In the spring of 1945, a 70,000 Chinese force destroyed a Japanese army in west Hunan Province inflicting 11,000 casualties. The field commander General Ho Ying-Chin was so upbeat that he noted: “The Chinese commanders at the front all wanted to undertake an offensive drive eastward to sever enemy lines of communication.” Seven days before the dropping of the atom bomb on Hiroshima, Wedemeyer wrote enthusiastically to General Marshall in Washington, “we now look forward confidently toward a successful advance to the coast.” So much for the Kuomintang’s supposed lack of desire for offensive action. When well provisioned with food and munitions, Chiang’s forces were clearly not only capable, but also very willing to conduct offensive action.
Stilwell should have understood the economic, manpower, provisioning and equipment problems faced by Chiang Kai-shek and should have briefed Washington accordingly. Either he simply did not have the broad intellect and understanding to present Chiang’s genuine economic difficulties in China, or he was simply obscuring the situation to try put more power into his own hands. Both explanations ring true. Others too were irresponsible and incompetent in their reporting including the various missions sent by Roosevelt, ambassadors as well as the supposed experts of the State Department. Roosevelt would remain in the dark about why the Kuomintang would not fight. It could not. As Hans Van De Ven concludes in War and Nationalism in China 1925–1945 , the background of economic collapse in 1941, “explains Nationalist strategy better than easy assumptions about a patriotic deficit, an obsession with Communism, or a backward cultural preference for the defence.”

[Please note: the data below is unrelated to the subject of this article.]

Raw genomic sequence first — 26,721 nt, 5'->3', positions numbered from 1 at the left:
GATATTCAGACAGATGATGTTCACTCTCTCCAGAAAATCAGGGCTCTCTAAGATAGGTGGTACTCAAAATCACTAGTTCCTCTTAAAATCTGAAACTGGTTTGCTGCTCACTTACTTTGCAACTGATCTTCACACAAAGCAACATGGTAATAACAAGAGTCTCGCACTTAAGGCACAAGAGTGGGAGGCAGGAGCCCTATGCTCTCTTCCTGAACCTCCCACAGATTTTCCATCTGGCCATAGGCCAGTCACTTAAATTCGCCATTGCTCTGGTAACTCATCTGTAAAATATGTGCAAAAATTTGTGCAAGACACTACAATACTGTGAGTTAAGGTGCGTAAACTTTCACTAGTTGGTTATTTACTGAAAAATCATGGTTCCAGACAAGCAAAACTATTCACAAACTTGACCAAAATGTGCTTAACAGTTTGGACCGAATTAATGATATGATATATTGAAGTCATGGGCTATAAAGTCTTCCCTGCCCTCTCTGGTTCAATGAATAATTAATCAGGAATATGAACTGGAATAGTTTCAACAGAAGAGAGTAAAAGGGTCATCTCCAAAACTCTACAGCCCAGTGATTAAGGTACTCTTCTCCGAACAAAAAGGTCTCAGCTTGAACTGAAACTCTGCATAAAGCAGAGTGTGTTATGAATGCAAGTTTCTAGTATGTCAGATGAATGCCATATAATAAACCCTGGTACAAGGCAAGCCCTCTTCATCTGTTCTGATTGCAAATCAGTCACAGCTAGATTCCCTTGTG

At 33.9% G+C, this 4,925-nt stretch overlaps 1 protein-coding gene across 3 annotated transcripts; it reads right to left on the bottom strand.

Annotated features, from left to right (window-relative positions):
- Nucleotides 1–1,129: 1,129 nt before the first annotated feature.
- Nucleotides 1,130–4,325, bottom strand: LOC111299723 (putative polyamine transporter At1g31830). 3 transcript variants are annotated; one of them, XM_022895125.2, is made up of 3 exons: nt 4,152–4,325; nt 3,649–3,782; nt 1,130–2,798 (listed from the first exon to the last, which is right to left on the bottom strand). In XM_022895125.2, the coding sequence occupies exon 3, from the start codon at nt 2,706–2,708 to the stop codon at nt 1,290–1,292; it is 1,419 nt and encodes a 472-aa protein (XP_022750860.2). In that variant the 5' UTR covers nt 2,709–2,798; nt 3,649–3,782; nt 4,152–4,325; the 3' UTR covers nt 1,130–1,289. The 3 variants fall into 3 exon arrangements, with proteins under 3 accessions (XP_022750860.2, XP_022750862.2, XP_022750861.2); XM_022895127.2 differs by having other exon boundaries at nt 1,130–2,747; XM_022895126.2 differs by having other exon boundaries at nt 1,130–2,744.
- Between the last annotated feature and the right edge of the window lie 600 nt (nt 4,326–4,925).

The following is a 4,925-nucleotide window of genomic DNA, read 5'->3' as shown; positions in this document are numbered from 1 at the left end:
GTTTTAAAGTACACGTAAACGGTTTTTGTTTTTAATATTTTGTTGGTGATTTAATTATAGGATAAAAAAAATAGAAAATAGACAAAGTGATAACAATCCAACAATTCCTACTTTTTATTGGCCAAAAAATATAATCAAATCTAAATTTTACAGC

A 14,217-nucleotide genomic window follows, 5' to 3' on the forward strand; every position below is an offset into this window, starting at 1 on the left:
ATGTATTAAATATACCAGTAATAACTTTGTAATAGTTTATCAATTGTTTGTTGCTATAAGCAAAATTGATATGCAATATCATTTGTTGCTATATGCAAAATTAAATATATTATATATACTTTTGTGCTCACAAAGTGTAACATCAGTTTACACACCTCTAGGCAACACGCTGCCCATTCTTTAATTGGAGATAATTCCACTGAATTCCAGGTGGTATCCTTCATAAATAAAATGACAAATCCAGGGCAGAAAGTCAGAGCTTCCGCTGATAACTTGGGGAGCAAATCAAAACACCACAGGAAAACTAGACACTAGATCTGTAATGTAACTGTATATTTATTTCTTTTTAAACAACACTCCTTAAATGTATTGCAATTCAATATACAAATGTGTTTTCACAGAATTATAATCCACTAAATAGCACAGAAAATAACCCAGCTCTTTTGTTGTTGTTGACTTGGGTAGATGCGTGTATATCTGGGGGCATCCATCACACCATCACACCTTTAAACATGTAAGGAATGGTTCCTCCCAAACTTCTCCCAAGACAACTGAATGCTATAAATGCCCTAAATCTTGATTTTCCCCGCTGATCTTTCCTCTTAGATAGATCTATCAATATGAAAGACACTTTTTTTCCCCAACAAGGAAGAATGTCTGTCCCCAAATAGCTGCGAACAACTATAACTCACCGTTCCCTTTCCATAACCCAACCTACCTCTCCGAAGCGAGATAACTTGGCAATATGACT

Chiang was all too aware of the desperate straits of ‘free China’ and perhaps he too should take some of the blame for not sharing his country’s predicament more effectively with Washington. On 11 April 1943 Chiang wrote in his diary:
The poverty of government employees has reached an unbelievable point. Unable to raise families, many let their wives have abortions … What misery! I cannot bear it! Heavens! If the Japanese bandits are not defeated soon, or the war should drag on for another year or two, then China cannot make it, and I must fail in the mission that God commands me to perform.